Weekend Miscellany

If you want to appear on Fifteen to One they are looking for contestants. And why shouldn’t you? It’s not as if anybody’s watching if you make an idiot of yourself. Send an e-mail off to 15to1apps@remedyproductions.tv by March 31st. You might win £40,000.

In other news, BBC 3’s very exciting I Survived a Zombie Apocalypse starts soon. It’s basically Dawn of the Dead: The Game Show as a group of contestants run round a shopping centre for a week doing tasks and making decisions but one touch from the zombie horde means you get eaten. I hope the real contestants aren’t quite so drama school:

 

Finally I’ve been asked when we’re “doing” Mario Kart 8 again. Next Saturday evening is the answer, details to come during the week. You will need the DLC, so you’ve got the next week to acquire it. I’m still trying to figure out the best way to do Jackbox in a way that works for us, but don’t worry I haven’t forgotten.

Afternoonageddon

So here’s fun, from next week it looks like Deal or No Deal is moving to 3pm where it meets Tipping Point and The Link. The winner gets to play whoever wins out of Cambridge United and Manchester United in the next round.

We don’t quite understand the logic here although I’m sure there is one – DOND is currently sitting at 700-800k in its 4pm slot against (the tanking, as we suspected might happen) Mel and Sue. Traditionally against Tipping Point in the slot DOND loses about 300k and they move straight over to Ben Shephard. TP is by no means a Bargain Hunt-esque monster, but it’s performing admirably well in a slot it doesn’t deserve and it’s being missed as a lead-in for The Chase. Meanwhile Antiques Road Trip is pushing 3m, and Pointless is regularly getting 4.2m (which is making The Chase‘s 3.3m-ish looking lacklustre even though by any other standard it’s a huge number to be getting regularly).

The replacement is the mildly entertaining Shipping Wars UK (where people bid against each other to make deliveries, it’s Postman Pat as competitive reality show) and Couples Come Dine With Me.

And then there’s The Link. It’s probably too early to suggest your second favourite new show (certainly not mine) is just the latest show to overperform in its first series and underperform subsequently, but for all the idea that the second series was going to iron out some of the issues of the first one I’m not seeing it. The first round still has too many situations where your reward for getting the link right is to literally directly benefit everyone else (hint to format designers! If your two options are not “do something to benefit me” or “screw someone else over” you don’t have any strategy or any decisions with any meaning, and getting the contestants to talk about their irrelevant decisions doesn’t suddenly make it in any way strategic.) Round two is still decided on basically what sort of mood the clue setters are in when they set the questions. The Superlink is a fine idea in theory but so rubbish in practice – the reason there aren’t many winners? Because sometimes they’ll give a list which requires a straight answer, and sometimes they’ll give a list where they want something more specific but don’t tell you this, so when the contestant gives a completely reasonable and technically correct response it’s judged wrong and they don’t get the time back, once or twice a game. It could really do with the “have another go” rule on Only Connect. It makes me SO MAD, BUT WHO AM I TO ARGUE WITH YOU, THE PUBLIC? It’d do a quarter-mill less without Mark Williams’ eccentric hosting.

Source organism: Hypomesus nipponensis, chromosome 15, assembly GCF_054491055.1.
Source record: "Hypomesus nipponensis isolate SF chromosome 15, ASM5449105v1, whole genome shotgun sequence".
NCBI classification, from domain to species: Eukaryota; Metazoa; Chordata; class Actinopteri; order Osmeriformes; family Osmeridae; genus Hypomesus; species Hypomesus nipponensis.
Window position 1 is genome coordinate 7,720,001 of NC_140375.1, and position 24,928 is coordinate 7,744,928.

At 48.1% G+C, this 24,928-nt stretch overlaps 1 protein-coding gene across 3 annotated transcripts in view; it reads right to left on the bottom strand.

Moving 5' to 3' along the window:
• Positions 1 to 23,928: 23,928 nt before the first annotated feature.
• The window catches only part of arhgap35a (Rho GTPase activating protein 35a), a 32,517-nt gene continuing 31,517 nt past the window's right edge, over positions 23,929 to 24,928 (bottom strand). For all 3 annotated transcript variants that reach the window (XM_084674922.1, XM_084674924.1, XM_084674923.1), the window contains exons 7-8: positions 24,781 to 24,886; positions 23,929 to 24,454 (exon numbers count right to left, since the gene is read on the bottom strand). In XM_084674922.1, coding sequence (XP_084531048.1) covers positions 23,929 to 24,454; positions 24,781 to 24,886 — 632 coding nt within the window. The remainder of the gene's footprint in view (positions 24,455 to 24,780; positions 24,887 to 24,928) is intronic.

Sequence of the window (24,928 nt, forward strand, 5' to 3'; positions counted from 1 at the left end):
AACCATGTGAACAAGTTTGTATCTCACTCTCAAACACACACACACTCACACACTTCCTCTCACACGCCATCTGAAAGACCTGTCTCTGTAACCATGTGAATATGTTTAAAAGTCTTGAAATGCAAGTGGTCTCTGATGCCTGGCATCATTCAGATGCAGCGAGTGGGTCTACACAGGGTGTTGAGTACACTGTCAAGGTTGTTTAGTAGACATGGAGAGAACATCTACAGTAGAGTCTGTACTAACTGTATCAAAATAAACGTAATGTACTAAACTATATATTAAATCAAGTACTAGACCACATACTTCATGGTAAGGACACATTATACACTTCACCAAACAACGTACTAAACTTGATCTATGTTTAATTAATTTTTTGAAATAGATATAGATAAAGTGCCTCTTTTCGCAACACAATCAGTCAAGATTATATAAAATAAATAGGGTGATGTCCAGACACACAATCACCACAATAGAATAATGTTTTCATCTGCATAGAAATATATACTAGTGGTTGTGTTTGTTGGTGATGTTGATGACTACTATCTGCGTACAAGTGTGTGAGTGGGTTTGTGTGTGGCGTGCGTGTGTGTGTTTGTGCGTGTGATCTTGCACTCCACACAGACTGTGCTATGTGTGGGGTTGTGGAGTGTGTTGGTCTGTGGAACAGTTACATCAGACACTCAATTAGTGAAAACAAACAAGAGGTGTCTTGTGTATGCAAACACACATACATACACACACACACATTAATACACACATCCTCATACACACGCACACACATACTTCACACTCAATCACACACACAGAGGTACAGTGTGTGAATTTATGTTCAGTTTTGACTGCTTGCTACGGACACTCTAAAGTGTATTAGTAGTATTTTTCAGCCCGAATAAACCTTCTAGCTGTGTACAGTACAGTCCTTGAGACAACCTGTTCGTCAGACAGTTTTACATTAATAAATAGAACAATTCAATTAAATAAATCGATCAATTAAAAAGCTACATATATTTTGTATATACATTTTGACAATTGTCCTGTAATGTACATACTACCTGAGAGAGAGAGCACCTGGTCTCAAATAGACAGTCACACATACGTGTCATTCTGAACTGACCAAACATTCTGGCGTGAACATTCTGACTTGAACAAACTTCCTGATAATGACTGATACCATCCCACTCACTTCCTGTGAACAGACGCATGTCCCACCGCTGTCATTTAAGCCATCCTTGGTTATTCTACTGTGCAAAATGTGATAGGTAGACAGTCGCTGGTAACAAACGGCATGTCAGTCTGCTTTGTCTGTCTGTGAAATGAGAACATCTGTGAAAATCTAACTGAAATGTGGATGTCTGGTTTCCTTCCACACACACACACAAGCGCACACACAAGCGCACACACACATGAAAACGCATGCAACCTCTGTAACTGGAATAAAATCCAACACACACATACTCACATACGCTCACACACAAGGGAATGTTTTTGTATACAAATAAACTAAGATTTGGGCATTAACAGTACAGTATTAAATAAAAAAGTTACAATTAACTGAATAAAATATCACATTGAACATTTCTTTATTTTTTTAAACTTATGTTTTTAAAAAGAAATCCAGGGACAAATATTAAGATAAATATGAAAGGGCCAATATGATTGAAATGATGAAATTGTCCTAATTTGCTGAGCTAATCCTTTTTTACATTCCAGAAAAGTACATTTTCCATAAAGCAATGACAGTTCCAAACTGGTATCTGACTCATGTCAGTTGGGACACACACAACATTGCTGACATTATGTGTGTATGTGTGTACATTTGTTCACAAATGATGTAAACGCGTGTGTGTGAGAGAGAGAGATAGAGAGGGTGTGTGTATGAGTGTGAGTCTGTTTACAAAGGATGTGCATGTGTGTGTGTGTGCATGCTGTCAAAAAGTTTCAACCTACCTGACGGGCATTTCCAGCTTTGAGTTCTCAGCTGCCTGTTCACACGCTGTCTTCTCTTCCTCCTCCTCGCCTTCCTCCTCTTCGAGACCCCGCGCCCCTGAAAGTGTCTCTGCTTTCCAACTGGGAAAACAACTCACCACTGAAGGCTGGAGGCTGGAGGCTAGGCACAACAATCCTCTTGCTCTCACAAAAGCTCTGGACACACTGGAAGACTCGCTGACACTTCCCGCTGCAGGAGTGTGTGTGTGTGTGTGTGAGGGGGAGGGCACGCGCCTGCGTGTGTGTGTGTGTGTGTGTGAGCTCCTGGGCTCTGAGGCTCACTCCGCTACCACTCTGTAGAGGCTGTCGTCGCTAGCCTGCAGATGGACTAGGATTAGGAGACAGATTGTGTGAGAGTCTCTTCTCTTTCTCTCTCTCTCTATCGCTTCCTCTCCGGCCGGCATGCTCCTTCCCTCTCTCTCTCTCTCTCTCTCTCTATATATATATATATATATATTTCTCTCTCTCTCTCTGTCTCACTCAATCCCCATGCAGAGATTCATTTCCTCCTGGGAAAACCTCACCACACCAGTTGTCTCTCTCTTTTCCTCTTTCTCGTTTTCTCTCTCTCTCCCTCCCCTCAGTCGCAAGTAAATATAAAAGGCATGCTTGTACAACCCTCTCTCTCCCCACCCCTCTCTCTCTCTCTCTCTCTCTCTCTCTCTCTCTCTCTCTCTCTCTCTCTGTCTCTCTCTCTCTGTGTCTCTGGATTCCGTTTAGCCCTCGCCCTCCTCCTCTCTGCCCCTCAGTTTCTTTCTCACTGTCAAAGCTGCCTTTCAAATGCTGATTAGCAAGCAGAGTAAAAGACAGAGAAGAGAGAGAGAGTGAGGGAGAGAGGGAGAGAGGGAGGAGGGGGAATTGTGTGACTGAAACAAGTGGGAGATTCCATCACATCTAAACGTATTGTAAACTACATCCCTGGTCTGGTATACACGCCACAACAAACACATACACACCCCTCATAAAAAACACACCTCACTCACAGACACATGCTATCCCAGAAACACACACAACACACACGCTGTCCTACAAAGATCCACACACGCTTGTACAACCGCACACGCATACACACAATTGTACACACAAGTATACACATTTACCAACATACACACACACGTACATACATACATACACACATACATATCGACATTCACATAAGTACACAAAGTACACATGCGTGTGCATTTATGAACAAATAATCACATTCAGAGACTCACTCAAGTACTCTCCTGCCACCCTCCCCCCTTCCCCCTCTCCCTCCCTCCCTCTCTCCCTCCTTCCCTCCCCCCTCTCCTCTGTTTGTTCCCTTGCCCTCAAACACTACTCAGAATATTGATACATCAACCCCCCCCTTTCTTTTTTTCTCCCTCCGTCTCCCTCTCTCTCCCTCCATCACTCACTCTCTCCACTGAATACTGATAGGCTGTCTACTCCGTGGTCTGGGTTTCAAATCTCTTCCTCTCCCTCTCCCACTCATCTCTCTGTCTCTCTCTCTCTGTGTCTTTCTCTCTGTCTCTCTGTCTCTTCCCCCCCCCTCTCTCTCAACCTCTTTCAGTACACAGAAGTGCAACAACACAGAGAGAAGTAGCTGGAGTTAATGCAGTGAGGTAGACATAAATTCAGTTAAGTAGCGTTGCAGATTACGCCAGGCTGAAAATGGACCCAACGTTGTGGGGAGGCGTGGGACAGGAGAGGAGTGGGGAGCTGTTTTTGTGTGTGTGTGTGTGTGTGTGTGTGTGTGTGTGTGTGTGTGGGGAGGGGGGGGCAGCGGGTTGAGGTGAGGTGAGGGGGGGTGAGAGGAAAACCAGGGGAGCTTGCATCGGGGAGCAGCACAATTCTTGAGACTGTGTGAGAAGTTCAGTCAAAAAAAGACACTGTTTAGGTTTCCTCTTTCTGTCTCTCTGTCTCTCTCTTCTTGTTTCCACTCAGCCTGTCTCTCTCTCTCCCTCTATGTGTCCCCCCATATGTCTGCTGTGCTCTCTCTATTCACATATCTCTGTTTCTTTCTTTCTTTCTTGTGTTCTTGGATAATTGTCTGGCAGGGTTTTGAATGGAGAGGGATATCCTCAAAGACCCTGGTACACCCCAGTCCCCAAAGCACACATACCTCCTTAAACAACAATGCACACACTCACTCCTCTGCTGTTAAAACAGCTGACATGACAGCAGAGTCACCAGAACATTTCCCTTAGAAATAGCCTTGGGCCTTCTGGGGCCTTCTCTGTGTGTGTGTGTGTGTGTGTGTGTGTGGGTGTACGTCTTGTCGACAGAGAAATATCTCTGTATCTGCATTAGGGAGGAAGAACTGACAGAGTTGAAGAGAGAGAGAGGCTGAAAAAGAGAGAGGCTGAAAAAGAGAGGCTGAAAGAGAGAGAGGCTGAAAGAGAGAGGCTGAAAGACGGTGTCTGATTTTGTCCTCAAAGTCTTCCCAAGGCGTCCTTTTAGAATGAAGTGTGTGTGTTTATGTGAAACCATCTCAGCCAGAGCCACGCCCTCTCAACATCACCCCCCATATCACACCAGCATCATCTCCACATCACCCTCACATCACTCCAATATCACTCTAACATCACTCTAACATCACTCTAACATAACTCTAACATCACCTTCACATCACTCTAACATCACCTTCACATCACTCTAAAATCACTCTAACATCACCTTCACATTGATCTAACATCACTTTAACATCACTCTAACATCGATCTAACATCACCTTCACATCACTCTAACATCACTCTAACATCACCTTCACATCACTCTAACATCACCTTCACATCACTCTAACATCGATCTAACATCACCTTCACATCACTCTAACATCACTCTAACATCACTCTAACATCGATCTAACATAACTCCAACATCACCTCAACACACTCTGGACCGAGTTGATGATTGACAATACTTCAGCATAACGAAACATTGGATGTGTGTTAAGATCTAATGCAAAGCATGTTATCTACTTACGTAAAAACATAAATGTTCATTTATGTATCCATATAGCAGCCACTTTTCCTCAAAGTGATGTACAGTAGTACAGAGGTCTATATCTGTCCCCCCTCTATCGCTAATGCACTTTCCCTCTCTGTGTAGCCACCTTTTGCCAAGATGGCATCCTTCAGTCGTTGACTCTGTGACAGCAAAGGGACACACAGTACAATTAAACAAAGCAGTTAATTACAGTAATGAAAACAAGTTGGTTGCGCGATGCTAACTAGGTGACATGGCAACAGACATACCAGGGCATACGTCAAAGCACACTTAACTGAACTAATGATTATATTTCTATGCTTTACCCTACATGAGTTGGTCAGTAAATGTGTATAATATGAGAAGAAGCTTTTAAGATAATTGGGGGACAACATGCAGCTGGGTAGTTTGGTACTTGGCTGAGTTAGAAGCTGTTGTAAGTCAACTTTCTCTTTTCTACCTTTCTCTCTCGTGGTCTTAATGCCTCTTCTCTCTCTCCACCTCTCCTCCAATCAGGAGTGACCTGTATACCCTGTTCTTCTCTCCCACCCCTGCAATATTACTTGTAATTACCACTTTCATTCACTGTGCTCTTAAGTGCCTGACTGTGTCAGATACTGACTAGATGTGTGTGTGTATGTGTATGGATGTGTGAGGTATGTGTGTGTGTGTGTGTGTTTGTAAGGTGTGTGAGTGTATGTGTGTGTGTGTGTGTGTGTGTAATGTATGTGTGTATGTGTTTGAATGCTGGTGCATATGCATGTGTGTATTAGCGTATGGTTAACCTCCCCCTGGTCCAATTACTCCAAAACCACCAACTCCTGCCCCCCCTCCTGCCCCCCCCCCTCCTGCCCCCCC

Afternoons from next week, there.

You Don’t Know Javascript

OK, I know there are some You Don’t Know Jack fans here, in lieu of other news you might find this quite interesting – a couple of guys are trying to convert the really old 90s CD ones (the EU versions as you can buy the US ones freely on Steam) to Javascript and hence browser playable. Currently they have some of the French demo disc converted and playable, I gather they’d quite like the UK demo disc (if anyone still has it, and that’s as opposed to the full game). It’s in early stages right now, take a look if you want, and here’s their Twitter.

In other news Bear Grylls is going to host a celebrity endurance elimination show Mission Survive which basically sounds like 71 Degrees North in a jungle.

Карточное безумие

Hey! Do you remember the Russian guys who do a super-super-slick Youtube version of 21 Questions Wrong called Against the Flow (which we wrote about here)?

Well here’s a pilot of their Skype version of Play Your Cards Right. Similarly quite nice graphics but not quite as engaging to watch as AtF because of the slower pace of the game and the language difference. As a show, the benefit of real giant playing cards can’t be understated. Still, десять из десяти for effort as Google Translate says. They’ve suggested they’d like to do international editions, so keep an eye out.

The episode has some rather unusual strategy employed, although we quite like it when the contestant goes “wheeee!” when the cards go their way. People should have done that on the Brucie version.

POLL RESULTS LIVE! and Afterparty #bbpoll

Join us LIVE at 9pm for the results of the UKGameshows.com/Bother’s Bar Poll of 2014. The link will propagate on Twitter and you will be able to watch the live stream here. At the end of the broadcast the written report will go up on UKGameshows.com and the voting percentages here, like in the last few years.

If you have questions tweet them with #bbpoll and we’ll try to answer them if we remember to check Twitter.

Here is the recording and here is the final report. Join us after the cut where I’ll post voting percentages and the results of other polls we conducted during our broadcast.

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Watching Telly: You’re Back In The Room

ybitrlogoNew hypnotism game show hosted by Phillip Schofield and Irish hypnotist Keith Barry. Interestingly it looks like Barry Jones from comic magicians Barry and Stuart was on hand as an off-camera consultant (I didn’t realise this until the warm-up Stuart Holdham pointed it out). It was filmed at ITV Studios (Studio One, studio fans). It is a Tuesday’s Child production.

  • The set is a large stage surrounded by LEDs. These are normally coloured purple. The large LED screen which forms the back of the stage will have the logo displayed and a back drop of swirling clocks – basically what you see above in fact.
  • Our five contestants sit on black chairs to the left of the stage.  There is kind of a separate area sectioned off to the right of the stage, but all the games will mainly play on the main bit of the stage.
  • Keith comes on and introduces himself and explains suggestion and hypnotism to the audience, that there was an audition tour and the contestants on tonight proved the most suggestible. He does a couple of simple things with the audience – hands getting heavy, hands getting stuck together, that sort of thing. Some of the audience come across as very suggestible and are  told they should apply if it comes up again.